Yet that is where it is needed most today. The cartoon controversy, insignificant and even silly as it may be in its origins, is an increasingly serious challenge to Western notions of pluralism and freedom of speech. The Danes have already begun to apologize, to the tentative satisfaction of Danish Muslim groups. But so far both the newspaper Jyllands-Posten and the Prime Minister have limited themselves to saying essentially that they are sorry if Muslims took offense, and that none was intended. If they go farther and "punish those responsible," as the Arab Interior Ministers demanded, or treat the cartoons as a human rights violation, as a Belgian imam demanded, they will be acknowledging that lampooning Muhammad and criticizing Islam is somehow wrong in itself. Such a notion is just as dangerous for a free society as the idea that the Beloved Leader or dialectical materialism is above criticism. It is death for a free society.
Not only that. Muslim cartoon rage, having spread now all across the Muslim world, from Egypt and Sudan to Pakistan and beyond, also threatens to become the tinderbox that sets off a much larger conflagration between the West and the Islamic world than the present conflicts in Iraq and Afghanistan. The Muslim world was enraged over the Abu Ghraib prison scandal, and over reports last May that a Qur'an had been flushed down at toilet at Guantanamo Bay. But although there have been no killings in connection with the cartoons yet, as opposed to the Qur'an desecration scandal, the international scope of the cartoon rage makes those other sources of anger trivial compared to it.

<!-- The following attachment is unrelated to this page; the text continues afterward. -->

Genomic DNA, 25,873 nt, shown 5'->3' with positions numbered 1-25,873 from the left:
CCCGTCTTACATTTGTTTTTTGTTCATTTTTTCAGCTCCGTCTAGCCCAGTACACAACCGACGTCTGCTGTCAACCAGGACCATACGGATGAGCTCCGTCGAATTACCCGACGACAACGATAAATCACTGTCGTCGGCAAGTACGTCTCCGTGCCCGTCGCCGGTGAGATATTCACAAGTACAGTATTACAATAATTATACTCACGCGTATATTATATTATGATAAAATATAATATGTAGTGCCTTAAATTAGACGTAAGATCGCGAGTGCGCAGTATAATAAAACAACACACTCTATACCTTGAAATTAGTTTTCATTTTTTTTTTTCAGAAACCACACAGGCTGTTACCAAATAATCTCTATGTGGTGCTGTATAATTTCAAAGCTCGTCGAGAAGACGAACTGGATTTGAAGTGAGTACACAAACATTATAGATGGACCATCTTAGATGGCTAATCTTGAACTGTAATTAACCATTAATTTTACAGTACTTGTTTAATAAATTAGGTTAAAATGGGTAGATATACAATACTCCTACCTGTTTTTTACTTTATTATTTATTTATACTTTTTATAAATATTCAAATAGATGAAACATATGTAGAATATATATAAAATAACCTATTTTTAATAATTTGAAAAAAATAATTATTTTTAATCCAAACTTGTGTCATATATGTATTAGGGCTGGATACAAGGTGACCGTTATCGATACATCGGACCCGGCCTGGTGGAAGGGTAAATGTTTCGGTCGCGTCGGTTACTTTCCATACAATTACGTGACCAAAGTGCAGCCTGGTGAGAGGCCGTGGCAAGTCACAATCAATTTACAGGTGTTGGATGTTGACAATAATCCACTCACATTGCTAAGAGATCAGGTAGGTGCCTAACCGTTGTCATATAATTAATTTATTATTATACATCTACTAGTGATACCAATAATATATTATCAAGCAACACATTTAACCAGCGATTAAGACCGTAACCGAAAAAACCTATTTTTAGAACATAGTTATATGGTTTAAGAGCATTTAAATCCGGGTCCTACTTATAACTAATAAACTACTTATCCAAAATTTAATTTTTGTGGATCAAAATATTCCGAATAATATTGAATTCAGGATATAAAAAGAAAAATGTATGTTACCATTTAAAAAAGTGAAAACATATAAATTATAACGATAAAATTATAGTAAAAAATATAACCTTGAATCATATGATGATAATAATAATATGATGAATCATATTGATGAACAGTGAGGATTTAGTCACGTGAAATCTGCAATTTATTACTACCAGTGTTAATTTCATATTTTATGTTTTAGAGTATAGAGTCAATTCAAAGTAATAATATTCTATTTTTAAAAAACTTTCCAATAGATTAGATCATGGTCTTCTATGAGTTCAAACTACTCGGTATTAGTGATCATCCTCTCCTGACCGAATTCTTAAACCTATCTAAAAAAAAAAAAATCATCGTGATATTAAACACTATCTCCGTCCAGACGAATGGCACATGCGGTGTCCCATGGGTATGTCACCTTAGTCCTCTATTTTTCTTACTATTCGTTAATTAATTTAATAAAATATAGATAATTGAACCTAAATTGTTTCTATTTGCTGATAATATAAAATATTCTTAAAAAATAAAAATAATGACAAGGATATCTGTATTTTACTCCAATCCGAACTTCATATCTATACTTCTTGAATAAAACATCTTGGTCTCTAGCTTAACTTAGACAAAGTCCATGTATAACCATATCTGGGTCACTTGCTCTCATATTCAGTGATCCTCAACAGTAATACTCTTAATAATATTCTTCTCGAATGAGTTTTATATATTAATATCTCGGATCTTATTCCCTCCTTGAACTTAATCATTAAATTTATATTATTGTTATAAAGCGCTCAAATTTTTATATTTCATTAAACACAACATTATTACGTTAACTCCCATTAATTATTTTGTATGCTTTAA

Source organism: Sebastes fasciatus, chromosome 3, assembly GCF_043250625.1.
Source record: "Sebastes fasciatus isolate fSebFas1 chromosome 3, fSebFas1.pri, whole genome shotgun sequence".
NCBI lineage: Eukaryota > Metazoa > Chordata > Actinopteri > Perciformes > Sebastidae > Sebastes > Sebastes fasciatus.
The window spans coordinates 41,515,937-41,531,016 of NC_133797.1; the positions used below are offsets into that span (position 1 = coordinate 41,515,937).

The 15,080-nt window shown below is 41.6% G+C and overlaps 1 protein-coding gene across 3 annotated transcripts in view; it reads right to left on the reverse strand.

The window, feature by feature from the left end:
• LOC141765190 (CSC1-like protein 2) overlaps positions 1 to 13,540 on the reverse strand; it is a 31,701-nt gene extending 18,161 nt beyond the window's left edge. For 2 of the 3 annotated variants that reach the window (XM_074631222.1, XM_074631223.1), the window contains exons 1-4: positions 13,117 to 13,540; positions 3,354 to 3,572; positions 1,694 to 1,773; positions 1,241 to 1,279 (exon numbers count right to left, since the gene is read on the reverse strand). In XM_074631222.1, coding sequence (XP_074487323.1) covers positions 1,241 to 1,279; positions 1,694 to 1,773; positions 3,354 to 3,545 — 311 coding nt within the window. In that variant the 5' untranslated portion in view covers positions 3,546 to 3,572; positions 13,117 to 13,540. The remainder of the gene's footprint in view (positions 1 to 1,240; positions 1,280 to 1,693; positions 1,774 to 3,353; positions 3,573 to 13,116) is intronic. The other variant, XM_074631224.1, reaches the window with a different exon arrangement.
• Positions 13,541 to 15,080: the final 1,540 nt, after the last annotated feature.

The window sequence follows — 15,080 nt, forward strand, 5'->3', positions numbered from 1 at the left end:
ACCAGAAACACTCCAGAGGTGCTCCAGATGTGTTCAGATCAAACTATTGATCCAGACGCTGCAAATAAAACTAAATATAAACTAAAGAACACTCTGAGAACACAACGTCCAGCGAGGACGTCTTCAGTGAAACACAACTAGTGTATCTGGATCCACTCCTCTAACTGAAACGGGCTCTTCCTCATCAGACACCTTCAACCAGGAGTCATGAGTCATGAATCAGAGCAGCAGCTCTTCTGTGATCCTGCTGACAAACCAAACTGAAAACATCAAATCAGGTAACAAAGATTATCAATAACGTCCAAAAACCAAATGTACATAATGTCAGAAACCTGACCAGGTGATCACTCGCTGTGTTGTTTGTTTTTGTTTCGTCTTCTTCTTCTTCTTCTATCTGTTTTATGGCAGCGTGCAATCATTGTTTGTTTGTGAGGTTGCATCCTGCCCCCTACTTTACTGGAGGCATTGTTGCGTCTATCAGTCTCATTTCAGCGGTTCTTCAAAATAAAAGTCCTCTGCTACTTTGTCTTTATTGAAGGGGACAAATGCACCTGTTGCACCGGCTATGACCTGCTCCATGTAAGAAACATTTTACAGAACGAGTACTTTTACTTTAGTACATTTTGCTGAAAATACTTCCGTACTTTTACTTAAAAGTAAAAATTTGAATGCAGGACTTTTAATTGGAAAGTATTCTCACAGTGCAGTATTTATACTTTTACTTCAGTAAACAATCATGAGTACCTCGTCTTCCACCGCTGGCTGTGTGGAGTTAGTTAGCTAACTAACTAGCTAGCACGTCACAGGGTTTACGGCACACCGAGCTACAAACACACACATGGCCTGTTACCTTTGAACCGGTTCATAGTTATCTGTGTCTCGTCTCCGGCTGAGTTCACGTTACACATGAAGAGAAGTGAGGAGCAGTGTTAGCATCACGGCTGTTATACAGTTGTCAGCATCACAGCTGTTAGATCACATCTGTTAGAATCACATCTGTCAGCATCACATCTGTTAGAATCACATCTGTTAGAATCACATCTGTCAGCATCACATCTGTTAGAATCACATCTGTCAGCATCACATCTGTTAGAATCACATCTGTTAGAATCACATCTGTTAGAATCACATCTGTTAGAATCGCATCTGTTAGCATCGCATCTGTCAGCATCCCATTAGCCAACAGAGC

About the Qur'an desecration riots in Afghanistan in which people were reportedly killed -- people who had nothing whatsoever to do with the alleged desecration -- I wrote: "The question here is one of proportionate response. If a Qur'an had indeed been flushed, Muslims would have justifiably been offended. They may justifiably have considered the perpetrators boors, or barbarians, or hell-bound unbelievers. They may justifiably have issued denunciations accordingly. But that is all. To kill people thousands of miles away who had nothing to do with the act, and to fulminate with threats and murder against the entire Western world, all because of this alleged act, is not just disproportionate. It is not just excessive. It is mad. And every decent person in the world ought to have the courage to stand up and say that it is mad."
No one has been killed for these cartoons. But otherwise the same words apply today to the cartoon controversy. It is mad. It should be denounced as mad. The fact that Bill Clinton is the only American politician who has taken notice of this ongoing controversy, and that on the wrong side, is a travesty.
The free world should be standing resolutely with Denmark, ready to defend freedom of speech. Insofar as it is not defended, it will surely be lost. On Wednesday publications all over Europe -- in France, Spain, Germany, Italy, and Holland -- published the cartoons to demonstrate their support for this principle. But in a grim reminder of the dhimmitude and multiculturalist fog that still grips us, the editor of France Soir was fired for doing so. The defense of free speech and free thought will not be easy, and is not the matter of just a day.
By Robert Spencer
Robert Spencer is a scholar of Islamic history, theology, and law and the director of Jihad Watch. He is the author of five books, seven monographs, and hundreds of articles about jihad and Islamic terrorism, including Islam Unveiled: Disturbing Questions About the World's Fastest Growing Faith and The Politically Incorrect Guide to Islam (and the Crusades)